ABSTRACT: Natural killer (NK) cells provide an initial host immune response to infection by many viral pathogens. Consequently, the viruses have evolved mechanisms to attenuate the host response, leading to improved viral fitness. One mechanism employed by members of the β-herpesvirus family, which includes the cytomegaloviruses, is to modulate the expression of cell surface ligands recognized by NK cell activation molecules. A novel set of cytomegalovirus (CMV) genes, exemplified by the mouse m145 family, encode molecules that have structural and functional features similar to those of host major histocompatibility-encoded (MHC) class I molecules, some of which are known to contribute to immune evasion. In this review, we explore the function, structure, and evolution of MHC-I-like molecules of the CMVs and speculate on the dynamic development of novel immunoevasive functions based on the MHC-I protein fold.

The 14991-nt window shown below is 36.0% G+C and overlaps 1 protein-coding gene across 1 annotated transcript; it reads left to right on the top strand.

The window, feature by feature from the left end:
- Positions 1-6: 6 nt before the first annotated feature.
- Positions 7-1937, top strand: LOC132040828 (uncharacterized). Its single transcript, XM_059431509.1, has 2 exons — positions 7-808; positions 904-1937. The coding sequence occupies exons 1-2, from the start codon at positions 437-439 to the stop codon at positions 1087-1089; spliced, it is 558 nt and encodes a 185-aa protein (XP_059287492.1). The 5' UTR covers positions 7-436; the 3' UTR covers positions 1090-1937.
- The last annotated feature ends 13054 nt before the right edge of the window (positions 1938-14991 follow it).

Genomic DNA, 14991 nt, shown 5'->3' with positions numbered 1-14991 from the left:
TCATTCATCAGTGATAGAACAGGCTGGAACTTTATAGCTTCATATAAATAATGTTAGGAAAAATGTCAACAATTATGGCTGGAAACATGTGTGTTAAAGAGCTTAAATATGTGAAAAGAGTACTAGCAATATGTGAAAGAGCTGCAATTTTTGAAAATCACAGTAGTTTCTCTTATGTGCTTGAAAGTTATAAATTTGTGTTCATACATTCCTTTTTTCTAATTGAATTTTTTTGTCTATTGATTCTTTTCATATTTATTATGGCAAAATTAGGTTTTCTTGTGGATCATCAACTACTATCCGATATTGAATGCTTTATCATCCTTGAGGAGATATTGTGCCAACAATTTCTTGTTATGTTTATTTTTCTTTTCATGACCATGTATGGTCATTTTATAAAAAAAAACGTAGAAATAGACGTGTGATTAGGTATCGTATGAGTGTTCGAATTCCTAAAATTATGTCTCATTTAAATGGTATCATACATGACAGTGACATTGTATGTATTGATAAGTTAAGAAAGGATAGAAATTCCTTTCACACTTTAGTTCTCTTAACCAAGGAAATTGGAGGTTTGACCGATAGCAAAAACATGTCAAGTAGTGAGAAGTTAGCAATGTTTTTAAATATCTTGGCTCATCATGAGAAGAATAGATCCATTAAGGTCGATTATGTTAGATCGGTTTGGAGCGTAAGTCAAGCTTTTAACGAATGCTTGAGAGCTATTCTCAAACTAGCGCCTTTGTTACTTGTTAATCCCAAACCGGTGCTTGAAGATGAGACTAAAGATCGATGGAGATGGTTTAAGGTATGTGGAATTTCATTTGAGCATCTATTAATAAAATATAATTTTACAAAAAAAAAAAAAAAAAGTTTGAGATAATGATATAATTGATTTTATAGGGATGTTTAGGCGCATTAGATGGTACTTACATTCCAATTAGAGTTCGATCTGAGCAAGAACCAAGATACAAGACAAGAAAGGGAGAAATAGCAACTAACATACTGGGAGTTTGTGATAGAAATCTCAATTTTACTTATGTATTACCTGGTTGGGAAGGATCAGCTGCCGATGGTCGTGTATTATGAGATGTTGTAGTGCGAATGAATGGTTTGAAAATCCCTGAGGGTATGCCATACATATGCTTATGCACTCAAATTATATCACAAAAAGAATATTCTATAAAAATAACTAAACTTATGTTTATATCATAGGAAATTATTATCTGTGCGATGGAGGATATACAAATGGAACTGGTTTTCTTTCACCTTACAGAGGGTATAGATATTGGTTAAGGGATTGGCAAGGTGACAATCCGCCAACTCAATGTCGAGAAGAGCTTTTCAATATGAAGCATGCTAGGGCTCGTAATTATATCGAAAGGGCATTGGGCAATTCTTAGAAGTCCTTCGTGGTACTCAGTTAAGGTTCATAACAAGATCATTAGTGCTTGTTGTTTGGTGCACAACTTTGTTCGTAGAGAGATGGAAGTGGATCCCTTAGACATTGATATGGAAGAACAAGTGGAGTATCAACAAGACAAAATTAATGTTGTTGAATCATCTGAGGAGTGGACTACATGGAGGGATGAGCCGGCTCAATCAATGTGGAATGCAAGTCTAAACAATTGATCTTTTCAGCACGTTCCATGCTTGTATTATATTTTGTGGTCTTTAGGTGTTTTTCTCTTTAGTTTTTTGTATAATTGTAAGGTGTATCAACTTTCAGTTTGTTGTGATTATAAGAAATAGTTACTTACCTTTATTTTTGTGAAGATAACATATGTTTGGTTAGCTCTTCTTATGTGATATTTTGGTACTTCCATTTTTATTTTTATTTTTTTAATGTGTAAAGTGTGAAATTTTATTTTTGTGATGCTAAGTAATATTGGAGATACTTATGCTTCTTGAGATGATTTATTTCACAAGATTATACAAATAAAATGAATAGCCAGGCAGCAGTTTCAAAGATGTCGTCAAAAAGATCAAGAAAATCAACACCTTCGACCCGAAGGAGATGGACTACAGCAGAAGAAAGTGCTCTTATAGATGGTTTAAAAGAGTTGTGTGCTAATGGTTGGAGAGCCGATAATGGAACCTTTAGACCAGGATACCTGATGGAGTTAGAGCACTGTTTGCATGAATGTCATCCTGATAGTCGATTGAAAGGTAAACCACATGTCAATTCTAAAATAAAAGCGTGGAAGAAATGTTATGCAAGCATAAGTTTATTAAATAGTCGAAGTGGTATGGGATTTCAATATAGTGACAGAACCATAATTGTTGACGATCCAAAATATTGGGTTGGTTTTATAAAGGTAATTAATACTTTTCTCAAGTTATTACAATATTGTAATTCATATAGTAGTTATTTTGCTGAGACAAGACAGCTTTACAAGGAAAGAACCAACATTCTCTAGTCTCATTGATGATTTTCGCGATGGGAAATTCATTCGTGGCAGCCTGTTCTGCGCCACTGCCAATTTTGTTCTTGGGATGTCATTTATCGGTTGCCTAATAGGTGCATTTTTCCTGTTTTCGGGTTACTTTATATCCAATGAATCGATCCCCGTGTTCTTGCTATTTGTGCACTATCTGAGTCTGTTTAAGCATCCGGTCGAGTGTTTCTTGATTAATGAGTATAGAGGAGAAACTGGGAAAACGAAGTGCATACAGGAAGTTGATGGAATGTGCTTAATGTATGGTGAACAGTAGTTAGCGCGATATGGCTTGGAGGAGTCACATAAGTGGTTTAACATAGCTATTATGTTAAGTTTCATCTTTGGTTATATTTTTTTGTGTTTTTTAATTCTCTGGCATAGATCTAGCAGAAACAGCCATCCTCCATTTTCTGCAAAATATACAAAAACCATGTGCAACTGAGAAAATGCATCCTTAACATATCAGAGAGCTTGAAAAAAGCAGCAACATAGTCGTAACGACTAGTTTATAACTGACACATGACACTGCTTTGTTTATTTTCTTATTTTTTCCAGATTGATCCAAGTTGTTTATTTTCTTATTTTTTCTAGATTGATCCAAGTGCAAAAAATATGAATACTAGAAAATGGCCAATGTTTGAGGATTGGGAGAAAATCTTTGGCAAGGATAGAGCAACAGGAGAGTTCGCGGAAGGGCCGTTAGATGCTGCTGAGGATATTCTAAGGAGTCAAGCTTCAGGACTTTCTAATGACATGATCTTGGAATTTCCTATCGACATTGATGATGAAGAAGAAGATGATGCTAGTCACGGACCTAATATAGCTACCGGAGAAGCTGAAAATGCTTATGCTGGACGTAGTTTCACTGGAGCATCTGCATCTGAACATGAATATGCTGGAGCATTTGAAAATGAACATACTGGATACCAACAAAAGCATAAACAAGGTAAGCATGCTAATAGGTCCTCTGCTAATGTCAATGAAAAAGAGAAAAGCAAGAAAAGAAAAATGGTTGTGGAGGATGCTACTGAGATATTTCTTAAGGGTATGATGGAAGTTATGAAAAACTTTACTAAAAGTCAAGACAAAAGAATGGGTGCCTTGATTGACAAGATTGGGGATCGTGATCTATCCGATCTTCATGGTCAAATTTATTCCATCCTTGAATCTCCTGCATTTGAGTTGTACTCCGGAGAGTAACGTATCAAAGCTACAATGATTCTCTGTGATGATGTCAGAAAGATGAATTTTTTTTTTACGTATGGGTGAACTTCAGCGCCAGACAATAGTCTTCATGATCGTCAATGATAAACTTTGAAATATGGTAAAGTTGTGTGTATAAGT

Journal of Biomedicine and Biotechnology 01/2011; 2011:724607. · 2.44 Impact Factor